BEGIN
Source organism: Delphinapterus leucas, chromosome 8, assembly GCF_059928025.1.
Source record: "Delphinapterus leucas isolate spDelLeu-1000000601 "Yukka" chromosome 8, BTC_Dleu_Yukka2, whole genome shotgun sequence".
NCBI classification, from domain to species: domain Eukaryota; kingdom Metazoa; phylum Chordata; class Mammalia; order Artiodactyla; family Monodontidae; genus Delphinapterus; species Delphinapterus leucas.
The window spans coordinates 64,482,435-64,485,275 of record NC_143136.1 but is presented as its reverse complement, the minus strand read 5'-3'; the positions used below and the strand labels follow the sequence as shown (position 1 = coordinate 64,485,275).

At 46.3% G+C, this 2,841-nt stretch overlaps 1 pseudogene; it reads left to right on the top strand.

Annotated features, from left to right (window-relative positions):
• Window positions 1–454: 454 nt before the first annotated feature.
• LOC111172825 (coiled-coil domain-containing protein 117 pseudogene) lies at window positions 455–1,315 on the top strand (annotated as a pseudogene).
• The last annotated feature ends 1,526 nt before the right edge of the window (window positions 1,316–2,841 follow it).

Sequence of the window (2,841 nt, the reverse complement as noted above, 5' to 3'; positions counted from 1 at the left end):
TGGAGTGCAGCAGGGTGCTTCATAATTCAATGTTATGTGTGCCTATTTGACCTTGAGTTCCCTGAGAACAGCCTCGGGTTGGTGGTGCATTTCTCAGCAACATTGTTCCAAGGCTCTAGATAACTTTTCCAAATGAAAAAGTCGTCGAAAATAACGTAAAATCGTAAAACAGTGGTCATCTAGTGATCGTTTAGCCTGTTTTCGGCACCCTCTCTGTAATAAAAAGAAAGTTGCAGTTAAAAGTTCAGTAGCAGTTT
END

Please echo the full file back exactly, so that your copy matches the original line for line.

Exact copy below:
Source organism: Delphinapterus leucas, chromosome 8, assembly GCF_059928025.1.
Source record: "Delphinapterus leucas isolate spDelLeu-1000000601 "Yukka" chromosome 8, BTC_Dleu_Yukka2, whole genome shotgun sequence".
NCBI classification, from domain to species: domain Eukaryota; kingdom Metazoa; phylum Chordata; class Mammalia; order Artiodactyla; family Monodontidae; genus Delphinapterus; species Delphinapterus leucas.
The window spans coordinates 64,482,435-64,485,275 of record NC_143136.1 but is presented as its reverse complement, the minus strand read 5'-3'; the positions used below and the strand labels follow the sequence as shown (position 1 = coordinate 64,485,275).

At 46.3% G+C, this 2,841-nt stretch overlaps 1 pseudogene; it reads left to right on the top strand.

Annotated features, from left to right (window-relative positions):
• Window positions 1–454: 454 nt before the first annotated feature.
• LOC111172825 (coiled-coil domain-containing protein 117 pseudogene) lies at window positions 455–1,315 on the top strand (annotated as a pseudogene).
• The last annotated feature ends 1,526 nt before the right edge of the window (window positions 1,316–2,841 follow it).

Sequence of the window (2,841 nt, the reverse complement as noted above, 5' to 3'; positions counted from 1 at the left end):
TGGAGTGCAGCAGGGTGCTTCATAATTCAATGTTATGTGTGCCTATTTGACCTTGAGTTCCCTGAGAACAGCCTCGGGTTGGTGGTGCATTTCTCAGCAACATTGTTCCAAGGCTCTAGATAACTTTTCCAAATGAAAAAGTCGTCGAAAATAACGTAAAATCGTAAAACAGTGGTCATCTAGTGATCGTTTAGCCTGTTTTCGGCACCCTCTCTGTAATAAAAAGAAAGTTGCAGTTAAAAGTTCAGTAGCAGTTT